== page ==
Directors’ duties – what you need to know, part 2

In the concluding part of this series, we look at duties placed upon directors of a limited company

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Disqualification and removal of directors

Under the provisions of the Companies Act 2006 a company may, by ordinary resolution at a meeting, remove a director before the expiration of their period of office.

Section 81 provides that the office of a director shall be vacated if:

  • they cease to be a director by virtue of any provision of the act or he becomes prohibited by law from being a director
  •  they become bankrupt or make any arrangement or composition with their creditors generally
  • they are, or may be, suffering from mental disorder and either they are admitted to hospital under the Mental Health Act or an order is made by a court in matters concerning mental disorder
  • they resign their office by notice to the company
  • they shall for more than six consecutive months have been absent without permission of the directors from meetings of directors held during that period and the directors resolve that their office be vacated.

A court may make a disqualification order under the Company Directors Disqualification Act 1986 (CDDA 1986).

CDDA 1986

Examples of conduct which may lead to disqualification include:

  • continuing to trade to the detriment of creditors at a time when the company was insolvent
  • failure to keep proper accounting records
  • failure to prepare and file accounts or make returns to Companies House
  • failure to submit tax returns or pay over to the Crown tax or other money due
  • failure to cooperate with the insolvency practitioner.

Disqualification proceedings are handled by the courts or the Insolvency Service. In some cases, the director could also face criminal charges, fines or be made personally liable for the company’s debts.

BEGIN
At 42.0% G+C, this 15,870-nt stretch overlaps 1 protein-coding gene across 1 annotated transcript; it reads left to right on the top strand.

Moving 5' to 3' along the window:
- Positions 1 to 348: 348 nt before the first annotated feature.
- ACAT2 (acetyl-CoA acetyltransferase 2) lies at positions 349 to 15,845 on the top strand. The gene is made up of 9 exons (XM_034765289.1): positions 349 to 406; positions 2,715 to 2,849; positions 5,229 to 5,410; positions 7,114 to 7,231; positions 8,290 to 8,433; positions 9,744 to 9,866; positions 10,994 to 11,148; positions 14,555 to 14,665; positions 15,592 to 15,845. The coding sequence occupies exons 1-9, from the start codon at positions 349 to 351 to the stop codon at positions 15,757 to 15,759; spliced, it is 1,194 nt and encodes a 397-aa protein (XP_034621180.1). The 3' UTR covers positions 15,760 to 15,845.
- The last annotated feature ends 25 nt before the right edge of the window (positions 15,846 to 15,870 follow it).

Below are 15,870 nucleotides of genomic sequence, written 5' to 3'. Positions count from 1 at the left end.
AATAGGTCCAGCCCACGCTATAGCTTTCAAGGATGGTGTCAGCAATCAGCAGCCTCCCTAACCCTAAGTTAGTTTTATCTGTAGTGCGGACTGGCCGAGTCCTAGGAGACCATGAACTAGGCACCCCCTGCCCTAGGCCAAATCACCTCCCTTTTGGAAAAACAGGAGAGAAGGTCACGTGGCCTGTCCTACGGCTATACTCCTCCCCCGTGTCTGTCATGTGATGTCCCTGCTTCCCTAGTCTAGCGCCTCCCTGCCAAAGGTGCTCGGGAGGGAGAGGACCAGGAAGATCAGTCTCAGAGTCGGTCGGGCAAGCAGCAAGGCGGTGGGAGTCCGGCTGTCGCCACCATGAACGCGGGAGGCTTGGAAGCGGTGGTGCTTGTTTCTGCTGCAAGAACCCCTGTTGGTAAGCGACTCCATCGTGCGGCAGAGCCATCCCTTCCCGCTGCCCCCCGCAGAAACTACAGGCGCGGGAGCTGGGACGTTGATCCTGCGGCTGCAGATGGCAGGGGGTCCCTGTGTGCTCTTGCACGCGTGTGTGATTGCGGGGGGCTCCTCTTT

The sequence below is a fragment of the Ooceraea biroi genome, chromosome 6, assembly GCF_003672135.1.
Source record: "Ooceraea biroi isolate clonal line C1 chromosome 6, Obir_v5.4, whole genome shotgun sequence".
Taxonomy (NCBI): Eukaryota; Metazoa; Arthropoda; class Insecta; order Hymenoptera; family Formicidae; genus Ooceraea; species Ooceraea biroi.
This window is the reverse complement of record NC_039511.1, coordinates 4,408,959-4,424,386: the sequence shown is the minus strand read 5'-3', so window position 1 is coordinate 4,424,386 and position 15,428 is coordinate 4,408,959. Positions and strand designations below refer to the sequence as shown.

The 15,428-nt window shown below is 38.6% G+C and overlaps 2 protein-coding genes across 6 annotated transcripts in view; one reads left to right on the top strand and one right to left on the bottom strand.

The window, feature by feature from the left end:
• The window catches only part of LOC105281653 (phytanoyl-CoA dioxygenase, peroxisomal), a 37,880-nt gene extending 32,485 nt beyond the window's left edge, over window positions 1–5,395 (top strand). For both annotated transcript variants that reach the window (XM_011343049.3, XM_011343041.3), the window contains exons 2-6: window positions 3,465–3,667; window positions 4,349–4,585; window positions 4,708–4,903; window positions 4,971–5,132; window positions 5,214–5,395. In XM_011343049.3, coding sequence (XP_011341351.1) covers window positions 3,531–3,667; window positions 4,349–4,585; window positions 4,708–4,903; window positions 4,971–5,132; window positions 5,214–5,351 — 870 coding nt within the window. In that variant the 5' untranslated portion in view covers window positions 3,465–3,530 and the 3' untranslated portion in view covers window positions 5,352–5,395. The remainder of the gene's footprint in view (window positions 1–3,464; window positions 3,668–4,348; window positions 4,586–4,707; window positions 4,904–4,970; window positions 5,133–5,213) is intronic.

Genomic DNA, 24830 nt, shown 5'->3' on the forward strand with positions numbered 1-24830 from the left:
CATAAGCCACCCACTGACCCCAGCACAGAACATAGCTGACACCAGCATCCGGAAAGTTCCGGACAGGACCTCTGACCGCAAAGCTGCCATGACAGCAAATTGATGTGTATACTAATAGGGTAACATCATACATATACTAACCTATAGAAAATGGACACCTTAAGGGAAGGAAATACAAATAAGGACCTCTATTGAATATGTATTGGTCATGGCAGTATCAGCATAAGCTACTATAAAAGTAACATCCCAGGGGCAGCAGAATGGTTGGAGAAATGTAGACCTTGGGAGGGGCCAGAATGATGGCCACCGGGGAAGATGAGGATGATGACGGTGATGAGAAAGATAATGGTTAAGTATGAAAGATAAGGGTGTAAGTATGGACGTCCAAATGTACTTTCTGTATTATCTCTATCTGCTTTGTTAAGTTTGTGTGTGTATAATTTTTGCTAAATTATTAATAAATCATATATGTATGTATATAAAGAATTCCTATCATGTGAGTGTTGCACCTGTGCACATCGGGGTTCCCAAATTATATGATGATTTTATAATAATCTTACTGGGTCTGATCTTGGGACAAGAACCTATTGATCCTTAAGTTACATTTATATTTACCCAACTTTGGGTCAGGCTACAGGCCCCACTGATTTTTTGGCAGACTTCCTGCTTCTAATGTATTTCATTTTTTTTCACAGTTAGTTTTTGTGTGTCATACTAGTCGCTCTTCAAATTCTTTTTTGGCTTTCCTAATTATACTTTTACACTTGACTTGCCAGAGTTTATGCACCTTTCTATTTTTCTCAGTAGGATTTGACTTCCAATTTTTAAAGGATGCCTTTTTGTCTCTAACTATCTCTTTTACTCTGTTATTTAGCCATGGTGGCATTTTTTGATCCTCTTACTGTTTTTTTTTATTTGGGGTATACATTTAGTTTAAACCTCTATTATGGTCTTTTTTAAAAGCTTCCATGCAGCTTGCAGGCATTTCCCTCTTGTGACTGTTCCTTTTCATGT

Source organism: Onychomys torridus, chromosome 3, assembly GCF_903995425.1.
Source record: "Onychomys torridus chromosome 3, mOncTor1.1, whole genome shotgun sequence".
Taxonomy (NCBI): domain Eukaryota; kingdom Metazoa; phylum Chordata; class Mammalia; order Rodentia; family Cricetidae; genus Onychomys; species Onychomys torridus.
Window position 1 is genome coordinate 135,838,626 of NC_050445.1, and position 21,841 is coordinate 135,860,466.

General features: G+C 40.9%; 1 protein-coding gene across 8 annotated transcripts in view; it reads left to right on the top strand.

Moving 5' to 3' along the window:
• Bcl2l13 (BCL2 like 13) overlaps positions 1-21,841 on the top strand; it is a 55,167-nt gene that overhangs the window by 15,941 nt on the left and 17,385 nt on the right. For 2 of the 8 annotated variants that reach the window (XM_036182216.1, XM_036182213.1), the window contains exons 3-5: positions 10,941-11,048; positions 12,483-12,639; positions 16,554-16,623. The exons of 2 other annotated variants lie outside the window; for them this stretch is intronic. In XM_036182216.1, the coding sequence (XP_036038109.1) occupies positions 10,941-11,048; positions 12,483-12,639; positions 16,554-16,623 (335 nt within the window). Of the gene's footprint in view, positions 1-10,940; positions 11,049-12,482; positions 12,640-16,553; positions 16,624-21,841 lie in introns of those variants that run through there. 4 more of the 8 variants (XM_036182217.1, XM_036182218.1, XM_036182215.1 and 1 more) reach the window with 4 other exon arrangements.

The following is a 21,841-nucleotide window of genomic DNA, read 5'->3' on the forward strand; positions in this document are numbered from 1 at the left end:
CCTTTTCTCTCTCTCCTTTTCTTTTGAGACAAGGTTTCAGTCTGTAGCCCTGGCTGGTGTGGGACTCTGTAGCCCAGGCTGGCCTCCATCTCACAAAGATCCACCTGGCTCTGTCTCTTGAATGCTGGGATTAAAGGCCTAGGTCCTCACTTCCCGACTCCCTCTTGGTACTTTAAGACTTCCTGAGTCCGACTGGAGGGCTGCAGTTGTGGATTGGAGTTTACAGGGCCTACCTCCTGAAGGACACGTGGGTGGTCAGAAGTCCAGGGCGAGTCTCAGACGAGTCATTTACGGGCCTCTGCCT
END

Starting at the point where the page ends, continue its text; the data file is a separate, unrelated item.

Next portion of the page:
The effect of a disqualification

 Unless the individual has permission from the courts it prevents them from:

  • being a director of a company
  • acting as receiver of a company's property
  • directly or indirectly being concerned or taking part in the promotion, formation or management of a company
  • being a member of or being concerned or taking part in the promotion, formation or management of a limited liability partnership.

If a person contravenes the order, they are committing a criminal offence that makes them liable to a fine or a prison sentence of up to two years.

The act applies not only to a person who has been formally appointed as a director but also to those people who have carried out the functions of a director and to shadow directors. A shadow director is a person in accordance with whose directions or instructions the directors of the company are accustomed to act. In order to be classified as a shadow director the person must effectively control the running of the company.


Setting up a company is now a cheap and easy process but there are governance laws that need to be understood. As the regulatory environment has become more and more onerous, a newly appointed director needs to understand the full extent of the legislation and how it impacts on their responsibilities.

It is important that any director, whether of a big or small company, is familiar and complies with their duties.

In particular, in small companies where family members are appointed just to make up numbers, they must ensure that they are aware that they cannot simply sit back and have no involvement in the company.

All directors are jointly responsible for the company and the duties towards it. Ignorance is no defence and the consequences can be severe both for the company and directors personally.